The Inspiration Behind The Quincy Shirt

Modern architecture and design has always been a huge source of inspiration for us, and with our latest shirts we wanted to pay hommage to mid-century modern design.
There’s just something about the way practitioners like the Eameses, Eichler and Neutra went about framing space or simply designing a dining room chair. They never sacrificed utility, simplicity or livability for the sake of aesthetics. They were honest about the process and used materials that reflected that honesty. We took the same approach to building a shirt and named it in honor of one of the often overlooked architects of that period, A. Quincy Jones.
Schneidman House 1946-50, Photography: Jason Schmidt
These architects and designers celebrated readily available materials like wood, stone, glass, concrete and plywood, pushing the manufacturing processes that were revolutionary at the time. The results were design classics that stand the test of time.They let the materials do the talking, not the filigree. In this regard they also allowed the underlying structure of the buildings to carry an aesthetic load, not simply a physical one.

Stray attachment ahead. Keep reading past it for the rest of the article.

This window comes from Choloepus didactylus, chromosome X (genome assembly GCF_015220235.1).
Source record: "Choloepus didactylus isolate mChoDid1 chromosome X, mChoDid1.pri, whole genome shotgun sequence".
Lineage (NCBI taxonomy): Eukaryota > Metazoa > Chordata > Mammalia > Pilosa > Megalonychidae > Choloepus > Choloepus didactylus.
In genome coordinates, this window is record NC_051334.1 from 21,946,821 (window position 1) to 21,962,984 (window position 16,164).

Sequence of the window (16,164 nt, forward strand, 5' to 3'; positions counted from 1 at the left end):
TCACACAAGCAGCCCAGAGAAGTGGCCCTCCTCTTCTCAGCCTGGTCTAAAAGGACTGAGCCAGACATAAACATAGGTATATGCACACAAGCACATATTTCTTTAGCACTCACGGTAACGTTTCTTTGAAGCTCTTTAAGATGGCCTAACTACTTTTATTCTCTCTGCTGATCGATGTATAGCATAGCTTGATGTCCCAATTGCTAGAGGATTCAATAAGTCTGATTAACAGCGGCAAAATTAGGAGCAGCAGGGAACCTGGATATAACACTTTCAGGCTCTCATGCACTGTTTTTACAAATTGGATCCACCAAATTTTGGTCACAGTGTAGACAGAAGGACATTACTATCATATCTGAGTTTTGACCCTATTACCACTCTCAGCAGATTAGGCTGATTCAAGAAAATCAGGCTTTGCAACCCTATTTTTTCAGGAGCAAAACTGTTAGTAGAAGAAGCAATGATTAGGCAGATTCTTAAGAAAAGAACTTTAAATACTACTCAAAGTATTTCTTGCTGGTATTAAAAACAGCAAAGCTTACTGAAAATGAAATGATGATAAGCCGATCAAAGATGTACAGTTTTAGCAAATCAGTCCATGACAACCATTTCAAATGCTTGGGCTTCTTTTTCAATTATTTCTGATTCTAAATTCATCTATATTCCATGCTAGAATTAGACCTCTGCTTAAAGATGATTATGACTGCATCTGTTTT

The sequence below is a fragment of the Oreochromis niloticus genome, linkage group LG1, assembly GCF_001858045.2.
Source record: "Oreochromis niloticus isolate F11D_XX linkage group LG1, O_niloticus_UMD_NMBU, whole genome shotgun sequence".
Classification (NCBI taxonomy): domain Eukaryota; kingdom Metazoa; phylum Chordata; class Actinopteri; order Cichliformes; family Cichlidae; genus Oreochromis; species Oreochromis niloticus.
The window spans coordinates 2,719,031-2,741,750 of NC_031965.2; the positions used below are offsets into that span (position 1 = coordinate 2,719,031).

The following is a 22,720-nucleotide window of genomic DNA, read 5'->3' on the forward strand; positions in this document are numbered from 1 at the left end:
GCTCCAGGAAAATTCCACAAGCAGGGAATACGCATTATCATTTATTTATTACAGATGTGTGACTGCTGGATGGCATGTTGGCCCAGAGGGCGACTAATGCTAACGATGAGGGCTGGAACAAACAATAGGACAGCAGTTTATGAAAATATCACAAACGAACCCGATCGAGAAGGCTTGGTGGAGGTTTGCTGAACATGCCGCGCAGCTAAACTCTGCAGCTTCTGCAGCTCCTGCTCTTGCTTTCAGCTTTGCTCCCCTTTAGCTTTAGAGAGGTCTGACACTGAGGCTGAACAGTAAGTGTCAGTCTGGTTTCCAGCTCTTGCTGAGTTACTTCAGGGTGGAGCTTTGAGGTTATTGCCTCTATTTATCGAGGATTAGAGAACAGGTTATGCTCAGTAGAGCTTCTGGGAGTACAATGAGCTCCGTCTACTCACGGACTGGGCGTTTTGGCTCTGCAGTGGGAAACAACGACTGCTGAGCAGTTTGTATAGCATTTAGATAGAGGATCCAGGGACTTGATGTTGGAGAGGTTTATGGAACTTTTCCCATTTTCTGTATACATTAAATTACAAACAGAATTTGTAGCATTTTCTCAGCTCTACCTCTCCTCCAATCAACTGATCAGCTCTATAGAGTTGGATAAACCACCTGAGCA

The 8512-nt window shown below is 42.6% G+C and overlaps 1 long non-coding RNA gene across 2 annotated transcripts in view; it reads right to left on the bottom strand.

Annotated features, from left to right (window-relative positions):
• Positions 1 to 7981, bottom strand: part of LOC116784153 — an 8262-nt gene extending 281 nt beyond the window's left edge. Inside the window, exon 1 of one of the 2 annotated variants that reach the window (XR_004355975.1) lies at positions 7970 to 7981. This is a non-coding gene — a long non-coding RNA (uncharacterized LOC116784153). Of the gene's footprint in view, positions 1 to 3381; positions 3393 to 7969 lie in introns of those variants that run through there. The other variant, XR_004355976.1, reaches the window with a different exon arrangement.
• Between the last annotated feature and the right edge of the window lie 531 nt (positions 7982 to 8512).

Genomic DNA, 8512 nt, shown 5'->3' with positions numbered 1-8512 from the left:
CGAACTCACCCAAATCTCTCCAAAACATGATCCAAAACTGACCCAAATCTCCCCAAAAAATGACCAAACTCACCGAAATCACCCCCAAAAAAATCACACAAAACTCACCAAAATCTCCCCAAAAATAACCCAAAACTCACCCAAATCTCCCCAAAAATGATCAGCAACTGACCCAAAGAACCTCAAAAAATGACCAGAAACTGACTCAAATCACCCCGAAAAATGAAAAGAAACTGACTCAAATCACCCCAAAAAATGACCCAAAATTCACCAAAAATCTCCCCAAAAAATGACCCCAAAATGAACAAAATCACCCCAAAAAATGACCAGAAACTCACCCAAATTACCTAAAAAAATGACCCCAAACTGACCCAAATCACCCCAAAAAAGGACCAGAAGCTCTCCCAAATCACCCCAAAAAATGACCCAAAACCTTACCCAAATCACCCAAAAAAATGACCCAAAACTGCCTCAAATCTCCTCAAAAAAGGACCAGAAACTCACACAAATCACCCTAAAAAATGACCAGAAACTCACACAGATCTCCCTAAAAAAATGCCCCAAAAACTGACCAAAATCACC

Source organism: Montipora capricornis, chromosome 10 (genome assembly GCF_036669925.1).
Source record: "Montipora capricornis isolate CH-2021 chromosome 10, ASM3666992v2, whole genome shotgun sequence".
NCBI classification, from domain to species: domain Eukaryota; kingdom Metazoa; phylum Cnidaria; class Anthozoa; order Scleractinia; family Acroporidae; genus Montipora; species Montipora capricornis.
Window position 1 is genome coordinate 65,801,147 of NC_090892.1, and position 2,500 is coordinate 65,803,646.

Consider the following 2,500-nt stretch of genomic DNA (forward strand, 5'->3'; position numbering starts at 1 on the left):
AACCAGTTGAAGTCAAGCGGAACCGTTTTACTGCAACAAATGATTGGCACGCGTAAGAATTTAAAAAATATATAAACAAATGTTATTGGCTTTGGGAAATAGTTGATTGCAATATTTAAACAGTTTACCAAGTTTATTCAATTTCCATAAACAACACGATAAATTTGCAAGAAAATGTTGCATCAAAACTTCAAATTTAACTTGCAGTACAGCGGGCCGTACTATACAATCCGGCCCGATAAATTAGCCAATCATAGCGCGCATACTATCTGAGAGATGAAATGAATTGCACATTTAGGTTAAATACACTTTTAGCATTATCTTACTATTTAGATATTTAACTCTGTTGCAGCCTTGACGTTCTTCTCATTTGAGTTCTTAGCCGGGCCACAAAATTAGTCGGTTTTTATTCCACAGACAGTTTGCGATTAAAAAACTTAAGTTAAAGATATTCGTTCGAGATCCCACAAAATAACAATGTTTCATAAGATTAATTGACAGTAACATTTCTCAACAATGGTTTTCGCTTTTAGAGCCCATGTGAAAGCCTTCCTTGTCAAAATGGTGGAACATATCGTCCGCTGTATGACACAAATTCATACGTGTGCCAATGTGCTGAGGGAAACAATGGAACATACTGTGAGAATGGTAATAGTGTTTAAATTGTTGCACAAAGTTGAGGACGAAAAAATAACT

Exposed timber framing and natural stone chimneys became the foundation of their designs, thus enabling a building’s engineering to become the architectural centerpiece rather than something to be covered up and hidden by decorative panels or drywall.



We wanted to take the same approach to building a shirt. By highlighting structural elements like bar tacks and side gussets with contrasting thread, we allow the shirt’s construction techniques to become design elements.  
We then selected a striking dark cotton chambray that is woven with two separate yarns, each dyed a different color before weaving in order to yield a fabric with just the right amount of natural color and texture variance - not unlike the vintage barkcloth that Charles and Ray Eames covered so many of their mid-century sofas with. 

Buttons are matte aluminum rather than plastic or fake pearl – another reflection of the mid-century design philosophy – always use real materials and let them do the talking.